Man can't hear in a crowded restaurant.

Selective hearing is a phrase that normally is used as a pejorative, an insult. Perhaps you heard your mother accuse your father of having “selective hearing” when she believed he might be ignoring her.

But it turns out that selective hearing is quite the ability, an amazing linguistic task executed by cooperation between your brain and ears.

The Stress Of Trying to Hear in a Crowd

Perhaps you’ve dealt with this situation before: you’re feeling tired from a long day at work but your friends all really want to go out for dinner and drinks. And of course, they want to go to the loudest restaurant (because it’s popular and the food is the best in town). And you strain and struggle to understand the conversation for the entire evening.

But it’s difficult, and it’s taxing. And it’s a sign of hearing loss.

Perhaps, you rationalize, the restaurant was simply too loud. But… everyone else seemed to be having a fine go of it. The only person who appeared to be having difficulty was you. Which gets you thinking: what is it about the crowded room, the cacophony of voices all struggling to be heard, that throws hearing-impaired ears for a loop? Just why is it that being able to hear in a crowd is so challenging? Scientists have begun to reveal the solution, and it all begins with selective hearing.

Selective Hearing – How Does it Work?

The scientific name for what we’re loosely calling selective hearing is “hierarchical encoding,” and it doesn’t take place in your ears at all. This process almost entirely occurs in your brain. At least, that’s in line with a new study carried out by a team at Columbia University.

Ears work just like a funnel as scientists have known for some time: they deliver all of the raw data that they collect to your brain. That’s where the heavy lifting occurs, particularly the auditory cortex. Vibrations triggered by moving air are translated by this part of the brain into recognizable sound information.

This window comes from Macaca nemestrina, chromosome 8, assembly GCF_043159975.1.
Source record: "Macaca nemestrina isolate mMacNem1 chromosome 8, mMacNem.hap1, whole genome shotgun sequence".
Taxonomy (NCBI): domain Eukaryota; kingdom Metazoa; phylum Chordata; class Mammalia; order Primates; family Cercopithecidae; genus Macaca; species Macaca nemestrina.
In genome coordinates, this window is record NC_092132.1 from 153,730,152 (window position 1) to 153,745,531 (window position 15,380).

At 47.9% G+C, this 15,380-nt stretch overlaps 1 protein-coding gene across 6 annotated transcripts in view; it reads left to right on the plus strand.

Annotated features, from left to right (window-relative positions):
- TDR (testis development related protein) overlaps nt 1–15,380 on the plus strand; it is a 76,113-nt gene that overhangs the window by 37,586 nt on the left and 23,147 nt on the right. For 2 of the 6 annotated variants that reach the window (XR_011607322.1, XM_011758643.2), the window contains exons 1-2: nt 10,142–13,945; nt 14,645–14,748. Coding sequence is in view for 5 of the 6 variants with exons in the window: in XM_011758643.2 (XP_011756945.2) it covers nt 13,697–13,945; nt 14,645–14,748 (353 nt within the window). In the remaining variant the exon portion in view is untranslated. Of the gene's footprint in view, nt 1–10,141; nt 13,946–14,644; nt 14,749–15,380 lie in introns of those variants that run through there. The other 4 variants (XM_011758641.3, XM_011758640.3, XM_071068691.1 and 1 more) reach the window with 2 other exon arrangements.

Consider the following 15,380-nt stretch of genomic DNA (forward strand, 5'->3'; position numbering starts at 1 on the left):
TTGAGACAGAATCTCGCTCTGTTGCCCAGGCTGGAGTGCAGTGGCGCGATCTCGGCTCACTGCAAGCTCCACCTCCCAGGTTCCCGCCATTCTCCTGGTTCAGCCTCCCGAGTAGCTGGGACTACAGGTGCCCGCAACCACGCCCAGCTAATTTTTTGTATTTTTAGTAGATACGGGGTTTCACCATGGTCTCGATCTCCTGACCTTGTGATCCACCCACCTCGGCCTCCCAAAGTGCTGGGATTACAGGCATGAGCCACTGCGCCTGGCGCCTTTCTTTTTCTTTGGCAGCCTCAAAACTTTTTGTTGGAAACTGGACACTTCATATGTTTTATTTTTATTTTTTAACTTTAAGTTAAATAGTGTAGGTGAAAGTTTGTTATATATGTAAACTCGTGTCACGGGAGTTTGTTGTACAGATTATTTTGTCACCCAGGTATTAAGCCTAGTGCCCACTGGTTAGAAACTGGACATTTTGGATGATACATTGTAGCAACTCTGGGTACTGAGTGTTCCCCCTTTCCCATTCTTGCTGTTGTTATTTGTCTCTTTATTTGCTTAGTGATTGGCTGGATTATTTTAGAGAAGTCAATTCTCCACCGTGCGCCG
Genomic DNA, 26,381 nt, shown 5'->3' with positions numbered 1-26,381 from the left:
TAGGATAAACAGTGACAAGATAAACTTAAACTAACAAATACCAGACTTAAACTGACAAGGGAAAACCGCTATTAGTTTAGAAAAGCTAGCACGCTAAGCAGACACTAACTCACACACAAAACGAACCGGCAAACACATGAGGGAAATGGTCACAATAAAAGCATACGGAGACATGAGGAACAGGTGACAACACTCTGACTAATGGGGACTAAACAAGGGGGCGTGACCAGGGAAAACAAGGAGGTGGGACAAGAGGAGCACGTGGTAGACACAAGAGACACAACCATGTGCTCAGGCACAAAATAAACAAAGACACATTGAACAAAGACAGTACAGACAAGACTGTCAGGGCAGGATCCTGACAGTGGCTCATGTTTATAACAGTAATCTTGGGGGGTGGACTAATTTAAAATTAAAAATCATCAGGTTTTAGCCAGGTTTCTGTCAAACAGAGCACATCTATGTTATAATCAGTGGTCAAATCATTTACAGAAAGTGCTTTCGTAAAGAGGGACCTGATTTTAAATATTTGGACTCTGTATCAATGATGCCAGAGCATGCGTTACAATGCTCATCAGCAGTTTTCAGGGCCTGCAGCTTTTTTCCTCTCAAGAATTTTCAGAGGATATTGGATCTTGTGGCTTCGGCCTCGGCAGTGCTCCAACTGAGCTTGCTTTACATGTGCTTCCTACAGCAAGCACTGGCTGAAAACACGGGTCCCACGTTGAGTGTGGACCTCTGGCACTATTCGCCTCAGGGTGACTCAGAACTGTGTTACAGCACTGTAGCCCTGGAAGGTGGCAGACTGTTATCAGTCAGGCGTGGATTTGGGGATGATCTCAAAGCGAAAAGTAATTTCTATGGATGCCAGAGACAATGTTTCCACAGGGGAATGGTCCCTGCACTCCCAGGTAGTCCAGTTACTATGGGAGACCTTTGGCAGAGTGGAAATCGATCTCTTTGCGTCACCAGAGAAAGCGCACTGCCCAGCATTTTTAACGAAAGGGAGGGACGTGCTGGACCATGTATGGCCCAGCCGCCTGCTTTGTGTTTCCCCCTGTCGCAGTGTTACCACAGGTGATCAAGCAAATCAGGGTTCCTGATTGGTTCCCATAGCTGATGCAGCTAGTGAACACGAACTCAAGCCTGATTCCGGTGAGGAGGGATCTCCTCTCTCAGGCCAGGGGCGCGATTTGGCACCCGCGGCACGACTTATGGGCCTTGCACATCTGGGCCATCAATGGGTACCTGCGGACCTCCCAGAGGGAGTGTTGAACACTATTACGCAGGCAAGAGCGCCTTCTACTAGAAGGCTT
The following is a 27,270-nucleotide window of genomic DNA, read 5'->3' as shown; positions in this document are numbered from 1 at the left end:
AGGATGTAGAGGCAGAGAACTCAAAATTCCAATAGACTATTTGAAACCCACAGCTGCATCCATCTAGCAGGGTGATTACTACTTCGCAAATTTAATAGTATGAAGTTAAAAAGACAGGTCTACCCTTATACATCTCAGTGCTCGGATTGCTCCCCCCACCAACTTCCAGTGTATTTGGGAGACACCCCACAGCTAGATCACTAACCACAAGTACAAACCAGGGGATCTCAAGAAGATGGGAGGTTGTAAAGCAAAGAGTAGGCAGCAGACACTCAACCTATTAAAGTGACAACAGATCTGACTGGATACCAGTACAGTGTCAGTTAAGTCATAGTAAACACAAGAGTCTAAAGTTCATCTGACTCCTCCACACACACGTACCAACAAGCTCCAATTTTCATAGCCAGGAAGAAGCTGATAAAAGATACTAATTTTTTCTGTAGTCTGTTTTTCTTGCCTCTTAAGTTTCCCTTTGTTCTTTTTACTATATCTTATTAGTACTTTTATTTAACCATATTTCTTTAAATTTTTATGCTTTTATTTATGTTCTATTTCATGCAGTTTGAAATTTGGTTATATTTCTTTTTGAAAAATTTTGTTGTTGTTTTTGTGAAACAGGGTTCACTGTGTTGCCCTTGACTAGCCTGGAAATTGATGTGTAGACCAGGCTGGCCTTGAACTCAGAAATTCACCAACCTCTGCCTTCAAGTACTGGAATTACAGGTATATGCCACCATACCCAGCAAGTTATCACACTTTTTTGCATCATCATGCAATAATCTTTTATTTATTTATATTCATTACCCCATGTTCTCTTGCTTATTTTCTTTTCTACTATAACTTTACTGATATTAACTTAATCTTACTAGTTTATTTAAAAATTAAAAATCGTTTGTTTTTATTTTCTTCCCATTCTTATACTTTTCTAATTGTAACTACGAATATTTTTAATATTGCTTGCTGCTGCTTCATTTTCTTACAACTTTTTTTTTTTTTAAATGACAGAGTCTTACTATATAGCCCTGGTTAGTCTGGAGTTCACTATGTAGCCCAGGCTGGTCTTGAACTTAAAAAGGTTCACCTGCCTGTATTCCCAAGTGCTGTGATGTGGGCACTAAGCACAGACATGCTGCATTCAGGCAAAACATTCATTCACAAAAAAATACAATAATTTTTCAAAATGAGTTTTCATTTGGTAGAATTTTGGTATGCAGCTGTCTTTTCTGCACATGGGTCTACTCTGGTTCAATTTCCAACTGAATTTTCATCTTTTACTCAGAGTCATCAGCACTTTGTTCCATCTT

Exactly what these processes look like had remained a mystery in spite of the established understanding of the role played by the auditory cortex in the process of hearing. Scientists were able, by using novel research techniques on individuals with epilepsy, to get a better picture of how the auditory cortex discerns voices in a crowd.

The Hearing Hierarchy

And the facts they found follows: most of the work done by the auditory cortex to isolate particular voices is accomplished by two different regions. And in loud settings, they allow you to separate and intensify particular voices.

  • Superior temporal gyrus (STG): The separated voices go from the HG to the STG, and it’s at this point that your brain begins to make some value determinations. Which voices can be freely moved to the background and which ones you want to pay attention to is figured out by the STG..
  • Heschl’s gyrus (HG): This is the region of the auditory cortex that deals with the first phase of the sorting routine. Researchers discovered that the Heschl’s gyrus (we’re just going to call it HG from here on out) was breaking down each distinct voice, separating them via unique identities.

When you begin to suffer from hearing damage, it’s more difficult for your brain to distinguish voices because your ears are lacking particular wavelengths of sound (high or low, based upon your hearing loss). Your brain can’t assign individual identities to each voice because it doesn’t have enough information. It all blurs together as a result (which makes discussions difficult to follow).

A New Algorithm From New Science

It’s common for hearing aids to come with functions that make it less difficult to hear in a crowd. But hearing aid manufacturers can now integrate more of those natural functions into their algorithms because they have a better concept of what the process looks like. For instance, you will have a greater ability to hear and understand what your coworkers are saying with hearing aids that assist the Heshl’s gyrus and do a little more to separate voices.

Technology will get better at mimicking what takes place in nature as we learn more about how the brain really works in conjunction with the ears. And that can result in better hearing success. Then you can concentrate a little more on enjoying yourself and a little less on straining to hear.

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